As an author, I have a vested interest in copyright law. More than being illegal, I view piracy as morally wrong - but to put large corporations in charge of deciding what is or is not a violation of copyright is just totally ludicrous.
I keep hearing how America is "the most divided it's been since the Civil War." Superlatives aside, we are obviously incredibly divided along political lines. People seem confused about it, but I think the reason is pretty obvious: Based on the news we watch, we no longer live in the same America.
Persecuted though they are, queer teens don't hold the patent on feeling bullied--and sociological criticisms don't invalidate the experiences of individuals.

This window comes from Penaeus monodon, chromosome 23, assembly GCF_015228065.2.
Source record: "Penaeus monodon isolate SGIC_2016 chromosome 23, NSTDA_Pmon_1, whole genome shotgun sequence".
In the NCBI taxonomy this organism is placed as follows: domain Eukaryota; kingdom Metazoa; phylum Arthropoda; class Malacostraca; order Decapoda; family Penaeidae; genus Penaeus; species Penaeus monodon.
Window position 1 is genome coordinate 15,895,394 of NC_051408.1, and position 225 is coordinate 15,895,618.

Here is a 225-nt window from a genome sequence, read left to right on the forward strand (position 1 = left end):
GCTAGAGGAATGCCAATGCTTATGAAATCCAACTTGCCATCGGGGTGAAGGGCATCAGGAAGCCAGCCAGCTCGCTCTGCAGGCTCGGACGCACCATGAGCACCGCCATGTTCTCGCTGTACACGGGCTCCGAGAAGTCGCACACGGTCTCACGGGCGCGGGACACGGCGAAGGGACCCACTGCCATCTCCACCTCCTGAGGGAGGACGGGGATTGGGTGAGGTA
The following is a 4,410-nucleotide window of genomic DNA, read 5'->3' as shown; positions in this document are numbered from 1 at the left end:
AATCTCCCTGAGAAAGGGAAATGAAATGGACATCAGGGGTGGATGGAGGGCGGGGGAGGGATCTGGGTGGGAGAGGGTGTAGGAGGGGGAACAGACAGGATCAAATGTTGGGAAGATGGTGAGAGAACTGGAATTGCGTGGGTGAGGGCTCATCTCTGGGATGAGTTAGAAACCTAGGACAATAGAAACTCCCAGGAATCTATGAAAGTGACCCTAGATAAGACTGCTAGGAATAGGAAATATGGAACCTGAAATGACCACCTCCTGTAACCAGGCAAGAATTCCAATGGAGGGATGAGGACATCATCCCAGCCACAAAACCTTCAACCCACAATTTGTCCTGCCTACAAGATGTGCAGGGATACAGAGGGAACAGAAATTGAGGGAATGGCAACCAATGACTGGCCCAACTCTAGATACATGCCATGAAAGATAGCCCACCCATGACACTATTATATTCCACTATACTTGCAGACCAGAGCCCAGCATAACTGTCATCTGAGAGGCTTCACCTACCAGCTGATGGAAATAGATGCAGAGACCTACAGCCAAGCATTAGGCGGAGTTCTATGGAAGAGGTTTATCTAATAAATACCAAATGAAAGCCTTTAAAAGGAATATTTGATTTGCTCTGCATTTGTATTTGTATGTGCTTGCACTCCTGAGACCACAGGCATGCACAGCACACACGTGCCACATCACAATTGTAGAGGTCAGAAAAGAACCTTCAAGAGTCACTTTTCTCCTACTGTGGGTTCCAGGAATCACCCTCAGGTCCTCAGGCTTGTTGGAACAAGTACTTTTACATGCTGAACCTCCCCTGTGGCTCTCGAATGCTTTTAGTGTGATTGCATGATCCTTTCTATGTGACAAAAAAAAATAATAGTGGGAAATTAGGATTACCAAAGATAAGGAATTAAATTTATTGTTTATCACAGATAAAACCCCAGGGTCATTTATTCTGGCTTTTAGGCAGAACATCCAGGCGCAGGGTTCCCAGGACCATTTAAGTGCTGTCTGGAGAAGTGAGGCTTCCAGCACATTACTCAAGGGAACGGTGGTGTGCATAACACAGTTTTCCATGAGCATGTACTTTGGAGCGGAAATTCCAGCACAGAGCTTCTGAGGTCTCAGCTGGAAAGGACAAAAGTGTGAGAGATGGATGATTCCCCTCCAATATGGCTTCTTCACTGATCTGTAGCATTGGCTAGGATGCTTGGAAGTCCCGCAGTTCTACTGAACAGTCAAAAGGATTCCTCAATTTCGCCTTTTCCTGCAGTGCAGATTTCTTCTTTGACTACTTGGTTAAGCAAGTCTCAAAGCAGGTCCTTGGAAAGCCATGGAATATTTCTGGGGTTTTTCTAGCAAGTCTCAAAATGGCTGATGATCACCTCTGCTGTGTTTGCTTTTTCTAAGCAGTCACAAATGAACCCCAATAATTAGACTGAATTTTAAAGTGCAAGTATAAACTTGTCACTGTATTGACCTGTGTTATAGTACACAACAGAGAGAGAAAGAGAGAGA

The lukewarm response from many white Americans to the murder of Trayvon Martin has been upsetting - but I think it has less to do with overt racism, and more to do with white America's reluctance to believe that racism is alive and well in America, and not just a part of our past.
How a late-night comedian changed American politics, saved my sanity, and gave us President Obama--and why he's right to leave the Daily Show behind.
In 2009, I listened as ACLU attorney Chris Hansen outlined a radical new strategy to defeat gene patenting. Four years later, the Supreme Court has agreed with Hansen and the ACLU, and handed down a victory for women, for cancer research, and for science.